9 Month Old “Poppy”
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Late Saturday Night, July 23, 2022
Gem of the Day: No Time For A Gem. URGENT Medical Emergency for a 9 mos, old Bichon Mix.
9 mos. old “Poppy” was in the last newsletter with her sister, Blossom. Poppy is on the left with light grey ears.
Around 6 this evening, I got a phone call from an emergency care clinic that is located just a couple of blocks from our main vet office, which is Plainfield Veterinary Clinic.
Like thousands of other of our dogs, over the years, Poppy had been spayed and was wearing a thick plastic Elizabethan Collars, used to prevent dogs from chewing at their incisions.
The clinic had closed at 3 and Dr. Blaso had gone home.
Somehow, and this has only happened to us twice in over 17,000 dogs and 24 years, Poppy was able to chew her collar off with her teeth.
One of the vet techs found her around 5:00. She called Dr. Blaso at home and he asked her to Facetime so he could see Poppy. Poppy was standing up and wagging her tail with her intestines outside of her body.
He instructed the vet tech to take her to the ER down the street, but this was beyond what they could really handle. We needed a Board Certified Surgeon if we had a chance to save her life.
Dr. Paul Blaso, our main Chicago Vet for many years, drove there, picked her up himself and drove her to VCA Arboretum View Animal Hospital in Downers Grove IL.
Dr. Blaso called VCA ahead so that they could call in our great surgeon who happened to be on call, Dr. John Pryzywara DVM, DACVS. We call him Dr. John.
He’s the one who put our broken little “Thrown out of a car Elf” back together again and Elf is now living the life of Riley.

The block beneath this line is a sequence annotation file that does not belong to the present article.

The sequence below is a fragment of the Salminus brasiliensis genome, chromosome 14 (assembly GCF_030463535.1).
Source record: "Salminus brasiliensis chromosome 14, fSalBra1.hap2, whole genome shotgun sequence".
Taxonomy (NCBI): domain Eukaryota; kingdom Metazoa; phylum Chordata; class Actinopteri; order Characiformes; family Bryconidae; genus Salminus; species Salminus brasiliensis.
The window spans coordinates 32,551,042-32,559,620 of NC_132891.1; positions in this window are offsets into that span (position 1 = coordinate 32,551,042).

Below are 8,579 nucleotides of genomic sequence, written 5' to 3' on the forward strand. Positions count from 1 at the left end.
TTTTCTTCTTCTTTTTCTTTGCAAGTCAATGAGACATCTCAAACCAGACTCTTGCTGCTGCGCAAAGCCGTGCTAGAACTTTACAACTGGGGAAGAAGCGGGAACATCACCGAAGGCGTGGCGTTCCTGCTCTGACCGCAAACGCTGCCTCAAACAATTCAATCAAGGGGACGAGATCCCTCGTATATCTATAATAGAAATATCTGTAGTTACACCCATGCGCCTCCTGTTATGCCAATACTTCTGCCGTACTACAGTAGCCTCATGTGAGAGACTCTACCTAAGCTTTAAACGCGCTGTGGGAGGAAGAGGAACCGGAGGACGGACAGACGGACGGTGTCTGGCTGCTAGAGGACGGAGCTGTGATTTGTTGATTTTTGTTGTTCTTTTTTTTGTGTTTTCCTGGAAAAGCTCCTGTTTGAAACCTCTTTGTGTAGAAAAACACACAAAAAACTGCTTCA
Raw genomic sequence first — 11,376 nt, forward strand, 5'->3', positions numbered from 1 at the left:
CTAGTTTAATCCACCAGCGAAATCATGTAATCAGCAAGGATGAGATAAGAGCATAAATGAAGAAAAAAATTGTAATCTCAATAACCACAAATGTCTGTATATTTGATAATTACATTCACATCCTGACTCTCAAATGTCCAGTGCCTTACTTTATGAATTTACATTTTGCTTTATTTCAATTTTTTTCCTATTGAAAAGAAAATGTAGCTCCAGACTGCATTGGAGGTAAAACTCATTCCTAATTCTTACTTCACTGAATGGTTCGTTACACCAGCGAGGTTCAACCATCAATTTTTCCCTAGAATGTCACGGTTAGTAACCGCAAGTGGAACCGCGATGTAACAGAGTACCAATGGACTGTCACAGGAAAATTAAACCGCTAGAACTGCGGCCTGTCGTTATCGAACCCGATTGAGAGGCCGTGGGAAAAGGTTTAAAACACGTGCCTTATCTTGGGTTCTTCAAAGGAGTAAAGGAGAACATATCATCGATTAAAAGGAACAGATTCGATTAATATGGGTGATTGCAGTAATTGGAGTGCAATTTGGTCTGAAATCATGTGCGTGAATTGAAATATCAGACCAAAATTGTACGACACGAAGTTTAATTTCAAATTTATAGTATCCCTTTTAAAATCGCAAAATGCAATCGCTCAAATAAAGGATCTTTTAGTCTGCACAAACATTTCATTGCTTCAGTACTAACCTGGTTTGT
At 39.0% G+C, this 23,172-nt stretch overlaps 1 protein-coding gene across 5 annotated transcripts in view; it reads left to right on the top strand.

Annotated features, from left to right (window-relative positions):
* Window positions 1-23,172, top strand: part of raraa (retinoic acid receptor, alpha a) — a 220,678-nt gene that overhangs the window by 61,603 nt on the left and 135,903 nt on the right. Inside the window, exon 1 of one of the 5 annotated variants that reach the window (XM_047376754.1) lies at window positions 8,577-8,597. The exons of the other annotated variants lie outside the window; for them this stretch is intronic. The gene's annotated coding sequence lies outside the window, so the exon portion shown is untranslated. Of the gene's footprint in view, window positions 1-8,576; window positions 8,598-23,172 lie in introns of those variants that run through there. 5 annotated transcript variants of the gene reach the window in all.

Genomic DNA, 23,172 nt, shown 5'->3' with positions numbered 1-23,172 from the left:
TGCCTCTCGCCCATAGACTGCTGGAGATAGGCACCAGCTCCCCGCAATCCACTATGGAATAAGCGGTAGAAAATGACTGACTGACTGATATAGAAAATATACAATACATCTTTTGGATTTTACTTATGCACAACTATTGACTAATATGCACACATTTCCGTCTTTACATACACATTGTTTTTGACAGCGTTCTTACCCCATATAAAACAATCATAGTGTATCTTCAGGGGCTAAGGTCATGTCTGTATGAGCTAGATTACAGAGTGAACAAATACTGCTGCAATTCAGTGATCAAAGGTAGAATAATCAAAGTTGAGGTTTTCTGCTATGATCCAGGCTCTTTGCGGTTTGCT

Dr. John has done many surgeries for Small Paws and I trust him, completely.
Dr. Bozelka, an Emergency Medicine Specialist, was the first to see Poppy when Dr. Blaso came in with her. He wrote this for all of you, regarding Poppy.
“Poppy was brought into the ER service in relatively stable but critical condition. Her spay incision has dehisced, (Editor’s Note: This means gaped or burst open) and some of her internal organs were outside of her abdomen. Her blood pressure and blood sugar were stable, but she was in a state of shock and cold. Upon arrival, the previous bandage was removed so the organs could be flushed, and a new sterile bandage was placed on before starting Poppy on supportive antibiotics and fluid therapy. Given the organs are no longer in her abdomen, immediate stabilization prior to surgical exploration was advised. We are worried that Poppy has cut come of her intestinal loops open with her nail while in her run, and she may need to have some of her small intestines removed. While complications such as those that Poppy is currently experiencing are certain something that animals can pass away from, we have seen plenty of dogs survive these same exact injuries with quick intervention and aggressive care. While we can make no guarantees, we do feel it is worth trying to stabilize and take Poppy to surgery so we may better assess what damage has been caused by this incident. If the damage is found to be irreparable, we would be able to make decisions about letting Poppy go while under anesthesia.”
We wouldn’t try to save her if three separate vets hadn’t felt she could be saved and could have a normal life. She’s only 9 months old. I hope this is what you would want us to do, to try to save her. I’ve always felt that you can always make more money, but you can never make more life.
In 24 years, we have never euthanized ANY dog due to a lack of funds.
I’ve been telling you about veterinary costs rising, like everything else. When I spoke to Dr. Bozelka, he told me that we are looking at around $12,000 to save her life. That is not including our rescue discount. The bill from the first emergency care clinic, to stabilize her, flush her wounds, wrap her wounds, and give her capped IV pain and antibiotics to travel, was $492.92.
There is no time for matching challenges tonight. If you are able to help, Poppy needs you.
They are getting ready to go into surgery now. Lord God, we need You.
I will give you all an update in the morning.
It’s going to be a long night. Please help us to get started with surgery. Robin